• msvcp140d.dll <-- SysWOW64\msvcp140d.dll
  • kernel32.dll <-- SysWOW64\kernel32.dll
  • vcruntime140d.dll <-- SysWOW64\vcruntime140d.dll
  • ucrtbased.dll <-- SysWOW64\ucrtbased.dll

Aside from the opencv* files that I have built, I would also need to copy the system files from C:\Windows\SysWow64 (System32 for 32-bit).

You're welcome. :-)

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    If you aren't actually exploiting Debug libraries but instead just trying to compile in default VS "Debug" configuration, you can simply change to a "Release" configuration. Commented Nov 10, 2015 at 10:38
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    For me the program didn't compile with "Multi-threaded Debug (/MTd)" only with instead "Multi-threaded Debug DLL (/MDd)". The solution in my case (that I have additional dependencies and no MSVCP120D.DLL version,only the MSVCP120.DLL ) was: 1) change to debug mode; 2) change the Linker>Input>> Additional dependencies libraries to their no debug versions (without the "d").
    – asam
    Commented Apr 14, 2016 at 14:55
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    I did a subtle mistake. As mentioned here "Visual C++ Redistributable Packages for Visual Studio 2013 (x86 and x64).". YOU need to INSTALL BOTH 86 and 64 versions. (microsoft.com/en-us/download/details.aspx?id=40784) I only installed 64 version. But after installing both problem went away for me. Commented May 26, 2016 at 9:03
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I have the same problem with you when I implement OpenCV 2.4.11 on VS 2015. I tried to solve this problem by three methods one by one but they didn't work:

  1. download MSVCP120.DLL online and add it to windows path and OpenCV bin file path
  2. install Visual C++ Redistributable Packages for Visual Studio 2013 both x86 and x86
  3. adjust Debug mode. Go to configuration > C/C++ > Code Generation > Runtime Library and select Multi-threaded Debug (/MTd)

Finally I solved this problem by reinstalling VS2015 with selecting all the options that can be installed, it takes a lot space but it really works.

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  • I'm in the same boat trying to get OpenCV 3.1.0 to work on VS 2015. I tried all three of those solutions to no avail. I am debating trying your fix of installing all. Are you using VS community?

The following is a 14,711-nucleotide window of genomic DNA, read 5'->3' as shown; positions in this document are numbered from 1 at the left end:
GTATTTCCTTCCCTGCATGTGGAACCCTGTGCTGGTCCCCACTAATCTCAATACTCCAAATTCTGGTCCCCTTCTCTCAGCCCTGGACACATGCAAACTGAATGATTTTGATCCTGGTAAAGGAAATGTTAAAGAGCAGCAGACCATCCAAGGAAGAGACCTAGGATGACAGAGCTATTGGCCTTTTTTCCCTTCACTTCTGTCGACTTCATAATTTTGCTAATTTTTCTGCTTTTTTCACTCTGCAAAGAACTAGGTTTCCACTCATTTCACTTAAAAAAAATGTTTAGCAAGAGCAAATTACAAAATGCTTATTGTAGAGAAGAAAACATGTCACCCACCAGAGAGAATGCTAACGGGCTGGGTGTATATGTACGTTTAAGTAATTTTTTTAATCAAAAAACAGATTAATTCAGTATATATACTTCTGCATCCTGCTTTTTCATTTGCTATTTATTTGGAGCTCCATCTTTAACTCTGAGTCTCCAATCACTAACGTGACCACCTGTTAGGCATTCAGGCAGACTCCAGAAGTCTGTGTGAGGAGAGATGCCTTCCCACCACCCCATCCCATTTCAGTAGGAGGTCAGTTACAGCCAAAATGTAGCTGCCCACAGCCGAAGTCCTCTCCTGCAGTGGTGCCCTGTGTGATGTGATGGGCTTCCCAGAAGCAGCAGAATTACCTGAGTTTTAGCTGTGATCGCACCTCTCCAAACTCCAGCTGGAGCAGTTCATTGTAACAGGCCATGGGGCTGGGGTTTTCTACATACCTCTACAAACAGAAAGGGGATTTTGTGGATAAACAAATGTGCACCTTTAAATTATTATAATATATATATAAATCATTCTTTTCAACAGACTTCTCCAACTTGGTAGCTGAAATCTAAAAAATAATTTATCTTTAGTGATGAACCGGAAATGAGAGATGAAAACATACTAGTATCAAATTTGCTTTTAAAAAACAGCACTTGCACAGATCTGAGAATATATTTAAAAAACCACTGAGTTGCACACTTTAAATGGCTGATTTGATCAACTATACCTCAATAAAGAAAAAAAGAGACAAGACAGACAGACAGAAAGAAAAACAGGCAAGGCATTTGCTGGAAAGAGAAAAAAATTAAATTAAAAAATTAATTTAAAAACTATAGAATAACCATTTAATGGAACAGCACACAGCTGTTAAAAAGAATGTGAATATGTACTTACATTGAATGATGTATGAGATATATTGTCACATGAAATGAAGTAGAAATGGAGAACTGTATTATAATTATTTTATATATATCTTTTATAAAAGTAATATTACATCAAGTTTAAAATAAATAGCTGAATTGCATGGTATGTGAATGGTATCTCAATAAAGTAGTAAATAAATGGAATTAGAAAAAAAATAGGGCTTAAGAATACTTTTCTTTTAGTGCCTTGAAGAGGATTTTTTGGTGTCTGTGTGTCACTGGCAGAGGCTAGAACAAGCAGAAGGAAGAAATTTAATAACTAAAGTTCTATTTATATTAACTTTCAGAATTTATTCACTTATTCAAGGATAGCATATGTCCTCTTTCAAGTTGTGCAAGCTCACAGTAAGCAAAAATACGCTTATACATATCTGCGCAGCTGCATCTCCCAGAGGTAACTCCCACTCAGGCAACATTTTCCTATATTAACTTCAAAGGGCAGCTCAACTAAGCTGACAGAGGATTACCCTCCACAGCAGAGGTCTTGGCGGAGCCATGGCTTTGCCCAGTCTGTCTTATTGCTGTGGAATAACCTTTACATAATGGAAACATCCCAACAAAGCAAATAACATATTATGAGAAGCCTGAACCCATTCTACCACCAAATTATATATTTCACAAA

– NickF
    Commented Aug 25, 2016 at 15:38
  • Thanks, worked for my basic "hello world" project in C++ (which was using Windows.h and iostream, and didnt want to work on 64 bit system)
    – liquide
    Commented May 11, 2017 at 16:54
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I downloaded msvcr120d.dll and msvcp120d.dll for 32-bit version and then, I put them into Debug folder of my project. It worked well. (My computer is 64-bit version)

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  • This comment helped me, but it didn't provide the place to download the file. I managed to download the community edition of VS2013 (32 bit) and copied the files to debug folder.
    – Jerin
    Commented Jun 19, 2019 at 16:46
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My problem was with x64 compilations deployed to a remote testing machine. I found the x64 versions of msvp120d.dll and msvcr120d.dll in

C:\Program Files (x86)\Microsoft Visual Studio 12.0\VC\redist\Debug_NonRedist\x64\Microsoft.VC120.DebugCRT
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I had the same problem in Visual Studio Pro 2017: missing MSVCP120.dll file in Release mode and missing MSVCP120d.dll file in Debug mode. I installed Visual C++ Redistributable Packages for Visual Studio 2013 and Update for Visual C++ 2013 and Visual C++ Redistributable Package as suggested here Microsoft answer this fixed the release mode. For the debug mode what eventually worked was to copy msvcp120d.dll and msvcr120d.dll from a different computer (with Visual studio 2013) into C:\Windows\System32

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Alternate approach : without installation of Redistributable package.

Check out in some github for the relevant dll, some people upload the reference dll for their application dependency.

you can download and use them in your project , I have used and run them successfully.

example : https://github.com/Emotiv/community-sdk/find/master

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I was building my application on VS 2019 when this issue came up. You can copy these DLLs from this location into debug directory of your application to get going.